Apocalypse! There are lots of possible scenarios—the “Don’t Look Up” one, where a massive comet strikes the earth like a fist; Ragnarök, where the gods die too (sorry, Loki); the slow iron decadence of Kali Yuga; the Christian Rapture, with its “See you in hell, from heaven!” schadenfreude—but they all pretty much agree that A Big Thing is going to happen, and then you’ll see: we’ll all see. And our own unsettled moment of climate catastrophe and virus and political convulsion invites the constant rolling question, Is this it? is this it? Is this the end of the world?
Dark Park suggests another possibility.
There is nowhere that hum is not, molecular, invincible, alive . . .
I didn’t expect to write Dark Park, the encore to the delirious immersive party that is Dark Factory. Dark Factory operates, and culminates, at the peak of human experience, in the lure and chase for ecstasy: Felix the DJ crowned with horns, artist Max playing a game called Paradise, ur-producer Ari dancing in dirt and bliss—all of them swept up by that same wild glittering wave. It’s the way we want life to be.
Yet what if, while we danced and played, all our beliefs about the future, all the supposedly immutable rules of life, fell or crumbled away, and we and everyone we knew, everyone around us, everything, was now forced onto another course? an unknown and unpredictable course?
What if our world really did end, but it wasn’t over?
Now those doors are gone, are glass, the front wall is all glass, the Dark Factory signage is stripped away, like an old friend barely recognizable.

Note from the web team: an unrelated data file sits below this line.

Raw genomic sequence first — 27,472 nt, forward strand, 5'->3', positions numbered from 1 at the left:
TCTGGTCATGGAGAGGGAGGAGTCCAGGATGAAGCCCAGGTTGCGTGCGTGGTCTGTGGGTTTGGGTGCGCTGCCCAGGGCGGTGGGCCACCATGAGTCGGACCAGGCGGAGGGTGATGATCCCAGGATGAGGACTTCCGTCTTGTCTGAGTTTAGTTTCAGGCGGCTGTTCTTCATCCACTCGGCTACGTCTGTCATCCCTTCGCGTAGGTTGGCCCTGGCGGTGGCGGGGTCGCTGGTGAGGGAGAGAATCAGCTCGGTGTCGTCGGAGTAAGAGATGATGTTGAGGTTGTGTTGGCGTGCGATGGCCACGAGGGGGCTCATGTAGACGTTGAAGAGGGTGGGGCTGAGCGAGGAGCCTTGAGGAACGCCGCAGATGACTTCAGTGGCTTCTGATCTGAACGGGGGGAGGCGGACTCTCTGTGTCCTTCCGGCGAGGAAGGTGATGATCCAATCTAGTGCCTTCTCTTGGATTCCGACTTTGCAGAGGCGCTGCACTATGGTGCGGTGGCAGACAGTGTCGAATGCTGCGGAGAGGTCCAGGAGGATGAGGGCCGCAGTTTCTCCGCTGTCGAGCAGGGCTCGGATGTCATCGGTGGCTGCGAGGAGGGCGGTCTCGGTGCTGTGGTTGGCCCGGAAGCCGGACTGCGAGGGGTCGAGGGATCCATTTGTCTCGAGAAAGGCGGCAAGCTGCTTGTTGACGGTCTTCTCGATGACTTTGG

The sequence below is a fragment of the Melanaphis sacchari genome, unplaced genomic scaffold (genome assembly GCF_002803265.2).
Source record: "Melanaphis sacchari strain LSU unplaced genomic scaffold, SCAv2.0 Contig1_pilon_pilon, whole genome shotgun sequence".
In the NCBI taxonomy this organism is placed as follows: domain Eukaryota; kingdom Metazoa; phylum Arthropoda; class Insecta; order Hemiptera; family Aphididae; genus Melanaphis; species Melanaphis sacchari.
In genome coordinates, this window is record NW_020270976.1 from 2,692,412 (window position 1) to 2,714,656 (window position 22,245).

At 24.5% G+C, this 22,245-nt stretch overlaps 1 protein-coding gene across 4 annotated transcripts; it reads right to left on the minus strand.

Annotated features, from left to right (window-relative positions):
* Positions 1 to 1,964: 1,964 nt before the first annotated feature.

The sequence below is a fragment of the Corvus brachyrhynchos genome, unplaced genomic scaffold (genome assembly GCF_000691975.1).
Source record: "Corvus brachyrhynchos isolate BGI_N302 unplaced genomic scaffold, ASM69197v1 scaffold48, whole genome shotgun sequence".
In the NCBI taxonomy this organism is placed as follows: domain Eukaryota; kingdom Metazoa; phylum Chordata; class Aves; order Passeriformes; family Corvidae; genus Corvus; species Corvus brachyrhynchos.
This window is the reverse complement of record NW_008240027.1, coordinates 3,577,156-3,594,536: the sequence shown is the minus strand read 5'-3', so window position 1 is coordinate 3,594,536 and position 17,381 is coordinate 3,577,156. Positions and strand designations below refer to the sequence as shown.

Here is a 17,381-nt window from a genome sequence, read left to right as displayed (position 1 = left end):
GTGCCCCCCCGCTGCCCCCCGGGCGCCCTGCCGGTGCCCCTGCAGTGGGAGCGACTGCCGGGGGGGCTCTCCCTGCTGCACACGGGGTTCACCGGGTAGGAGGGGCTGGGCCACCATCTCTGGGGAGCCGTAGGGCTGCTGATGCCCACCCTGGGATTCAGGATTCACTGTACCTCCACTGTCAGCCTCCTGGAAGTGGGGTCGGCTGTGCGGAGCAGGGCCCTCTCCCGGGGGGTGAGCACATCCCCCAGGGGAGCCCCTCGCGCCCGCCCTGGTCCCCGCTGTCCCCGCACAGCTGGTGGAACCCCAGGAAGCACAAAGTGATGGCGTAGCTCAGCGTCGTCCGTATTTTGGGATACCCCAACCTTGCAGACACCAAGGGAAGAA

In Dark Park we meet Sergey, a gifted and determined filmmaker who watched that ground zero moment happen, sees the spin people put on it, what he calls the woo, and refuses to buy into: but he knows he wants to see more, needs to see more. So Sergey puts his artist’s eye to use and to the test, heading deep into the neon tunnel of celebrity, following Felix as his DJ talents morph and shudder, following Ari who also follows Felix, Ari who glimpses the bigger picture, and understands—Ari has always understood, even back in his teenage clubbing days—that the biggest things follow their own bucking, curving trajectories, and a wise producer tries to identify that curve, not to hope to bend it, but to ride it, to hang on –
– whatever this is, this living speeding branching apparatus, and all of it multiplying on its own, faster and faster, what is that called? exponential? starting things, ending things, changing things, changing people –
– while people struggle with change, because people always do; we always do. Which is maybe why we want zooming comets and big mad Jesus, because it’s so much easier to end a thing than deal with its complexities, deal with our mess, our fuckups and fears, our trembling love.
But if the end isn’t really The End, well then.
“You know the difference between xronos and kairos?”
“You know I don’t.”
“Xronos means linear time. Kairos means the, the propitious time, the right time –”
“So they could be the same time?”
All quotes in bold from Dark Park, released 9/19/23 from Meerkat Press.
Kathe Koja writes and produces stories: as novels and short fiction, as live and VR events, as collaborative projects. She’s based in Detroit and thinks globally.